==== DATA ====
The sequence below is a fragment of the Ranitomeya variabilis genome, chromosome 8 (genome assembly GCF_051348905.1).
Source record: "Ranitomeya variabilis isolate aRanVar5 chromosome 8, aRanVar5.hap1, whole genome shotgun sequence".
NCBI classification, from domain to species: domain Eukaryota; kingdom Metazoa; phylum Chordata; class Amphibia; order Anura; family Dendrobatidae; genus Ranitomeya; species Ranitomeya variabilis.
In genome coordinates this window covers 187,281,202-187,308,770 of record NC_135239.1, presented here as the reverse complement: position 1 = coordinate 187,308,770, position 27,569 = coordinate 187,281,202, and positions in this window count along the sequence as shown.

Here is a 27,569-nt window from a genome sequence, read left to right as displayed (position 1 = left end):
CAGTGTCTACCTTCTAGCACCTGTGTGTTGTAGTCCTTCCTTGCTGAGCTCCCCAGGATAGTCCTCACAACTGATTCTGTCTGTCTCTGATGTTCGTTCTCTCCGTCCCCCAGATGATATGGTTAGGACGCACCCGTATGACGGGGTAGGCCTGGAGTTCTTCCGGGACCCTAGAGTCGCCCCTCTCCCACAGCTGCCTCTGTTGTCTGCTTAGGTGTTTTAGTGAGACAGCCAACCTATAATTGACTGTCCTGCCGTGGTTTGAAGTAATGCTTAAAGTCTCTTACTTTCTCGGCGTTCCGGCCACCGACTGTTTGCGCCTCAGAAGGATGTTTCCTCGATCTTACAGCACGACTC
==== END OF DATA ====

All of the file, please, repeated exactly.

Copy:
The sequence below is a fragment of the Ranitomeya variabilis genome, chromosome 8 (genome assembly GCF_051348905.1).
Source record: "Ranitomeya variabilis isolate aRanVar5 chromosome 8, aRanVar5.hap1, whole genome shotgun sequence".
NCBI classification, from domain to species: domain Eukaryota; kingdom Metazoa; phylum Chordata; class Amphibia; order Anura; family Dendrobatidae; genus Ranitomeya; species Ranitomeya variabilis.
In genome coordinates this window covers 187,281,202-187,308,770 of record NC_135239.1, presented here as the reverse complement: position 1 = coordinate 187,308,770, position 27,569 = coordinate 187,281,202, and positions in this window count along the sequence as shown.

Here is a 27,569-nt window from a genome sequence, read left to right as displayed (position 1 = left end):
CAGTGTCTACCTTCTAGCACCTGTGTGTTGTAGTCCTTCCTTGCTGAGCTCCCCAGGATAGTCCTCACAACTGATTCTGTCTGTCTCTGATGTTCGTTCTCTCCGTCCCCCAGATGATATGGTTAGGACGCACCCGTATGACGGGGTAGGCCTGGAGTTCTTCCGGGACCCTAGAGTCGCCCCTCTCCCACAGCTGCCTCTGTTGTCTGCTTAGGTGTTTTAGTGAGACAGCCAACCTATAATTGACTGTCCTGCCGTGGTTTGAAGTAATGCTTAAAGTCTCTTACTTTCTCGGCGTTCCGGCCACCGACTGTTTGCGCCTCAGAAGGATGTTTCCTCGATCTTACAGCACGACTC